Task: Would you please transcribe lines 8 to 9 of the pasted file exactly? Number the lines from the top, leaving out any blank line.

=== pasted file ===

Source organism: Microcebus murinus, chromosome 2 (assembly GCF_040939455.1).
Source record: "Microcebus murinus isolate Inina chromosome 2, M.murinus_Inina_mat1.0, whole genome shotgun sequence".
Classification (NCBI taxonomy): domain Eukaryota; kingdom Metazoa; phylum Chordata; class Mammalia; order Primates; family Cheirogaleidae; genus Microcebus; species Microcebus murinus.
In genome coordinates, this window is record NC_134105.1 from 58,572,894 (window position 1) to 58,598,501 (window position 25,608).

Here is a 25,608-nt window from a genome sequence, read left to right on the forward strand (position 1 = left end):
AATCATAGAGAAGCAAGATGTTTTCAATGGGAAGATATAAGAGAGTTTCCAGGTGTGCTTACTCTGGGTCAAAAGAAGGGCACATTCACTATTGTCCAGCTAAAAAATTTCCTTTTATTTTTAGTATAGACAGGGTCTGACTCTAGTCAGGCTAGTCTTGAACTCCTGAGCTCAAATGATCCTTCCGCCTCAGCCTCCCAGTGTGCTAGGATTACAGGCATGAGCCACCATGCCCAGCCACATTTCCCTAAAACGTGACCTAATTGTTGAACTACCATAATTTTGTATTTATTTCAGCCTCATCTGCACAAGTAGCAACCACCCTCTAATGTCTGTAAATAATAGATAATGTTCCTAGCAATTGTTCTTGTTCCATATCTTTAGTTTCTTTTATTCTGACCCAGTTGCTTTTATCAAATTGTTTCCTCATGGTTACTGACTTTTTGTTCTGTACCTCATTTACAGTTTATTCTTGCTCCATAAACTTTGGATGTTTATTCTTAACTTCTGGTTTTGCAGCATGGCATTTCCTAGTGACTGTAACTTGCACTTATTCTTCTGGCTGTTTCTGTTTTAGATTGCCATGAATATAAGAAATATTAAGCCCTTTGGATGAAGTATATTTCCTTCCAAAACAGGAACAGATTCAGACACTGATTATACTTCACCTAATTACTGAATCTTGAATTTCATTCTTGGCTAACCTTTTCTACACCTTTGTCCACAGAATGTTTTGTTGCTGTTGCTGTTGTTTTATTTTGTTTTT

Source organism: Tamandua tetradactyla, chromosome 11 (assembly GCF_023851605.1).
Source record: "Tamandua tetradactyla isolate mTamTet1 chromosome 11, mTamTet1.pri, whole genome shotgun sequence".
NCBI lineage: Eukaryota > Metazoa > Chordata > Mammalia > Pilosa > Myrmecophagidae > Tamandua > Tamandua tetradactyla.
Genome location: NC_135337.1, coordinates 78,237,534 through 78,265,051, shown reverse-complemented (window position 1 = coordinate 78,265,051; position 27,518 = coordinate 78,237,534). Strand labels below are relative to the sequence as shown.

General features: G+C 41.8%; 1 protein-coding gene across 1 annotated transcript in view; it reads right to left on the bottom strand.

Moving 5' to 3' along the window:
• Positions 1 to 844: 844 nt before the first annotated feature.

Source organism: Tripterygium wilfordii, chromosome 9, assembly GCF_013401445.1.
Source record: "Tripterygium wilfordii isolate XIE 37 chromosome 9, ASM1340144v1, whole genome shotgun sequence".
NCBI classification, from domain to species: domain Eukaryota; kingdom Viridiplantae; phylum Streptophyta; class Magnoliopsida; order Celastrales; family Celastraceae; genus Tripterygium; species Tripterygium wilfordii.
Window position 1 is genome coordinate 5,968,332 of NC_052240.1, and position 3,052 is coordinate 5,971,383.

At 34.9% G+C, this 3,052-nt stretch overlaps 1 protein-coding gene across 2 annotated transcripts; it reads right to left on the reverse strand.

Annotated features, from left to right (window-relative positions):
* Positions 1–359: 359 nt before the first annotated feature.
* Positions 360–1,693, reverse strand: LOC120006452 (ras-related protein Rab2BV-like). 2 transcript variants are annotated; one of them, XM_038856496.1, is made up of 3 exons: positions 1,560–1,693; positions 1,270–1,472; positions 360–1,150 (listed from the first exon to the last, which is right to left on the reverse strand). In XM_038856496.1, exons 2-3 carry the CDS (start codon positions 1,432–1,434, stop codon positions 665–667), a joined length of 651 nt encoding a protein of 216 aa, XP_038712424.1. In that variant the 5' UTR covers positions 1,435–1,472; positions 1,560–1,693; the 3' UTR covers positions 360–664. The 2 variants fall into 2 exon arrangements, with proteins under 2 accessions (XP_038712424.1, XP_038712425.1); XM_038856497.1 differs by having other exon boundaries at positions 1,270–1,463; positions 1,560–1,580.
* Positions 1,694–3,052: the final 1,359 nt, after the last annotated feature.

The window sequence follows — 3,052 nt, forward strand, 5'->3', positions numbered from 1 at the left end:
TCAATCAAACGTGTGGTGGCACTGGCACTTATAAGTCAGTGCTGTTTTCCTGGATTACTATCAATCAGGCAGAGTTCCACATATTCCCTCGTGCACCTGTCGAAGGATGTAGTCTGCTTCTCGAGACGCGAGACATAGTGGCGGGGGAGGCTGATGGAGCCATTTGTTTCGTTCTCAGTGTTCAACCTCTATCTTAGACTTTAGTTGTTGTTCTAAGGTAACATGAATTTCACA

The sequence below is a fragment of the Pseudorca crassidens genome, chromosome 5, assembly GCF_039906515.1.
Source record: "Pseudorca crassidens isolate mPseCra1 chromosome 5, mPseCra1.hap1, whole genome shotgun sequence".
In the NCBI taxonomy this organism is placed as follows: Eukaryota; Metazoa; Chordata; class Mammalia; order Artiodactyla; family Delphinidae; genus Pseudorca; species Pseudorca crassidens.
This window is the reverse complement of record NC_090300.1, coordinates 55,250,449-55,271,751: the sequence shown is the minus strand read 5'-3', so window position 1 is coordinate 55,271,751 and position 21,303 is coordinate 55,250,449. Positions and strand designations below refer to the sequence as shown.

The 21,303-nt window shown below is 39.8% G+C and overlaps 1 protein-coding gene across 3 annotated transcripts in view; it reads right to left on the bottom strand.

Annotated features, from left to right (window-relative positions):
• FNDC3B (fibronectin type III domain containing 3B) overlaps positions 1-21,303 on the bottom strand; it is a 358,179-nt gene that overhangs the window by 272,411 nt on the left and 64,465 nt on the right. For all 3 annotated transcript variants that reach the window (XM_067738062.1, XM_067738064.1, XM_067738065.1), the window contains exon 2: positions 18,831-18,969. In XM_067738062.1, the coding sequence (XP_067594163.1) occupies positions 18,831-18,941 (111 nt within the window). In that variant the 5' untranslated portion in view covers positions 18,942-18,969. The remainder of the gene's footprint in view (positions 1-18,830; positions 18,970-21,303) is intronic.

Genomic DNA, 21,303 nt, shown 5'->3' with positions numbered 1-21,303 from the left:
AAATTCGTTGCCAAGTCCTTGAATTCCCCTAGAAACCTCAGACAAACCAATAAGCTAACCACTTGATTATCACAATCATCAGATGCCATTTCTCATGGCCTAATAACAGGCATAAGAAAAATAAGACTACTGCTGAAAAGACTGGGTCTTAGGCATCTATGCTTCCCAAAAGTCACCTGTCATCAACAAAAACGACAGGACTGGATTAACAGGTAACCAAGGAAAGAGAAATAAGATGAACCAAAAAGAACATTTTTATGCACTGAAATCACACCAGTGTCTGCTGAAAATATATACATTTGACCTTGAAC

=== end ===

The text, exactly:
Source record: "Tamandua tetradactyla isolate mTamTet1 chromosome 11, mTamTet1.pri, whole genome shotgun sequence".
NCBI lineage: Eukaryota > Metazoa > Chordata > Mammalia > Pilosa > Myrmecophagidae > Tamandua > Tamandua tetradactyla.